Friday, September 19, 2014

Book Review of Andromeda by Amy Bartelloni



Goodreads Summary: Ten years after a pandemic swept the globe, survivors were forced into factions and camps in order to survive.
Jade and Sera are two orphans who have found refuge in a government camp. It's there where Jade falls in love with a young soldier, Anyon. But Anyon has his own secrets, carefully guarding the past that involves Sera. Before Jade and Anyon admit their feelings to each other the camp is attacked and they're separated.

Jade knows to lead Sera to Albany, the last free camp in the east, but the road is dangerous.

Not only must they dodge pockets of infection, but they're threatened by drifters and gangs. When they arrive in Albany, they find it deserted.

Anyon and his friend Malachi are close on their heels, but not close enough. The Provisional Government is on a mission, and no one is quite prepared for what lies ahead.
Goodreads rating: 4.38 with 37 ratings
Genre Listing: Science Fiction, Dystopia, Horror, Zombies, Young Adult
Get the Book: Amazon 

Review:

Edited 12/1/2016

I'm on a new reading mission. I have probably 200 e-books in my unread collection alone. I've found most of them for free.  I have a dangerous habit of scouring Amazon for free e-books that sound interesting, and then never reading them. I decided to change that. I'm grounding myself from buying any books until I make a serious dent in my box of books and my unread collection (I mean it this time!). I decided to start with Andromeda by Amy Bartelloni because I've been craving a Dystopian (aren't I always?)

What got me intrigued about this book was that it seemed to combine myths, astrology, and zombies. The truth is there is not much myth or astrology in it. It's discussed a little bit, but just enough to say hey they did this at camp and it became their symbol.

I think this book's length made it suffer severely. It's only 250 pages long, and I think because of that I didn't feel any emotional attachment to the characters or their situation. There were a lot of avenues in this book that could have been taken; that would have made it a lot better. Unfortunately, it was just rushed and a little monotonous. Each chapter switched between Jade and Anyon, but it needed more to signify that a character's point of view switching. It could have done with the chapters having different personalities to signify who we in the story we were following.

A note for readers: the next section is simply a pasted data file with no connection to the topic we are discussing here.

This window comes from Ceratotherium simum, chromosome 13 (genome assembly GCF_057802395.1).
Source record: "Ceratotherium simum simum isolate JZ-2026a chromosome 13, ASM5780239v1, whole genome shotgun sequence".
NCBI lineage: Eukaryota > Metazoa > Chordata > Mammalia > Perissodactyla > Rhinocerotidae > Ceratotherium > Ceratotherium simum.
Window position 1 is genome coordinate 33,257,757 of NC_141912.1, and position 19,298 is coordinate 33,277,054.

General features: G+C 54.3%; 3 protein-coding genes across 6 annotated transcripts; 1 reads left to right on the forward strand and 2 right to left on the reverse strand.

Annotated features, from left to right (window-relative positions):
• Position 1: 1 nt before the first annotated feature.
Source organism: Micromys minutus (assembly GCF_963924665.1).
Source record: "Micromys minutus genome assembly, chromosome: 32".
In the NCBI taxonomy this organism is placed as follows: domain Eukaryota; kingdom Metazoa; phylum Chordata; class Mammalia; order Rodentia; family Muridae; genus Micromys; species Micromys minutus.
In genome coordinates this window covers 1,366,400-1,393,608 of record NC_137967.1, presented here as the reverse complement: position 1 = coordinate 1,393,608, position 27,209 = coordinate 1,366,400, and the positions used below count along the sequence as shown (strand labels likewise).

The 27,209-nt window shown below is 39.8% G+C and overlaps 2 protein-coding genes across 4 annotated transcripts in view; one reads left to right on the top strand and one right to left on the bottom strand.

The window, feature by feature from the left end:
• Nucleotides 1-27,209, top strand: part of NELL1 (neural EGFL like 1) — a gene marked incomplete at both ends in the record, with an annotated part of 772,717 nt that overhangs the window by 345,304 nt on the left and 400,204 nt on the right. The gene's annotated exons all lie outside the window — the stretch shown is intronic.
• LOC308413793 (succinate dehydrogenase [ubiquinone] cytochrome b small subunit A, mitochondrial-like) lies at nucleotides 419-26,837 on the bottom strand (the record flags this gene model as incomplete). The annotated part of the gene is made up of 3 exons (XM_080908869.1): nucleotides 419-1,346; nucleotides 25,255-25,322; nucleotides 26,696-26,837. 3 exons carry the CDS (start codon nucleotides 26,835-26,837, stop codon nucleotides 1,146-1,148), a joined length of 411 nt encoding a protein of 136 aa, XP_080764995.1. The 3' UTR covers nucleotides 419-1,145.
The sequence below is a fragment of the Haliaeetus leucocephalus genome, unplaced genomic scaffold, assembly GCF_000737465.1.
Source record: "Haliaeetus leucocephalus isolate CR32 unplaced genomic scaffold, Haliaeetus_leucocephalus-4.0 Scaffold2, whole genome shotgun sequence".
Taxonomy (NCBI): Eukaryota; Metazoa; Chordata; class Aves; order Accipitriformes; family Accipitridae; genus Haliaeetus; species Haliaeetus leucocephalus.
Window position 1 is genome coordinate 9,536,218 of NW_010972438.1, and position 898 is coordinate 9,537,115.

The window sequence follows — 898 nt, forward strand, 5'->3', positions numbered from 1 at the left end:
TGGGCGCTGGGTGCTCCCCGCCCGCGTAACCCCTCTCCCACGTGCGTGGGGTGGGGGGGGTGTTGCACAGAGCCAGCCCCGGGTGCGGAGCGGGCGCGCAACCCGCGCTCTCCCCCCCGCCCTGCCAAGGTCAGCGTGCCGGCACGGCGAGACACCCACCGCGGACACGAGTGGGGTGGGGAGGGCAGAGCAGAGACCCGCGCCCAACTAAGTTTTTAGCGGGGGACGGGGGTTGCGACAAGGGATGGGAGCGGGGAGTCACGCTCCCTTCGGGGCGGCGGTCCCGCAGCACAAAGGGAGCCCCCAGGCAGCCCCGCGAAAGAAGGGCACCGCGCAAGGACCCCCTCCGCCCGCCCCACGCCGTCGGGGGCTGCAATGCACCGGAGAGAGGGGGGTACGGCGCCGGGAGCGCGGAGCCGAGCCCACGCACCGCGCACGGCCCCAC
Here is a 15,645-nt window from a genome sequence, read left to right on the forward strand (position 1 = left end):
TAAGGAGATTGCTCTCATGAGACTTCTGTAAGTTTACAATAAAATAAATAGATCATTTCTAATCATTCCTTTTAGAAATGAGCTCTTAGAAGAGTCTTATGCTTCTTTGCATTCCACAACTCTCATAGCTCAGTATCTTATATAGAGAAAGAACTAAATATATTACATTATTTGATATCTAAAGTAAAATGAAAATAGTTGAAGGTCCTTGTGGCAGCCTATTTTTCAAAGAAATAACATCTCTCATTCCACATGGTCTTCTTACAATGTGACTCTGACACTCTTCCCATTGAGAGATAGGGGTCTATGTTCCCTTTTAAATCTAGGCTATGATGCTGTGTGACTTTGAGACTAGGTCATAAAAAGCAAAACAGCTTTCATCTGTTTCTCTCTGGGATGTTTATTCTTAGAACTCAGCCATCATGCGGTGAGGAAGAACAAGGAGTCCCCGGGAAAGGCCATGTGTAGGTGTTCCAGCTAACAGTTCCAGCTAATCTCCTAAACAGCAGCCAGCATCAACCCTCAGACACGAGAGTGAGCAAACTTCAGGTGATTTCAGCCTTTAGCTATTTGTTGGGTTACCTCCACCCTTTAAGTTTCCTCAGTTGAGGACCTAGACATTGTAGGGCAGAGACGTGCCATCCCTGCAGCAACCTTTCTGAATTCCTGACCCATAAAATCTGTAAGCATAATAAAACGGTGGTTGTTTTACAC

I really would have liked to know more about their connection to Andromeda. The book could have taken a fantasy turn here, and maybe spiced things up a little bit. Sera gets these "feelings, " and everyone just goes along with it because of Sera's unique. I need reasons to trust these feelings that make me endure myself to Sera, but sadly she seems to be just an afterthought in the book, which sucks because she seems like she should be an imperative part of the story.

The houses that Sera and Jade seemed kind of magical, and this was something that could have been explored more, and possibly further linked to Andromeda, but it was just chalked up to Sera has a feeling. Again, give me examples of these sentiments. Tell me a time when Sera saved someone's tail with these feelings, something, anything. Also was it ever discussed how Connie knew that Sera and Jade came from Cambridge? I don't think it was. I mean Connie explained how she knew who Anyon and Malachai were, but she never told how she knew about Jade and Sera.

I'm probably just repeating myself over and over in this, but the characters had no depth. There was nothing that made me want to root for anyone. I just wanted the book to be over with. I never felt like there was anything to make me feel for the characters. I didn't care that Sera had the cure, or that Anyon and Jade love each other. I need to feel things when I read. I need to be sucked into the characters world and understand them. I need to be friends with them. This book didn't have that for me. Instead, I felt like I was sitting at a table full of strangers. The strangers are having a conversation, and while I understand some of it, I just sit there nodding my head while not being included.

I would say that if this book had been expanded about 200 more pages, it would have been much better. With that extra length so much could have been done that would have endured me to the characters and their situations. Overall, it's just really hard to get an amazing story in 250 pages, which is generally why I try to stay away from anything under 300-350 pages. 

Two out of five moons

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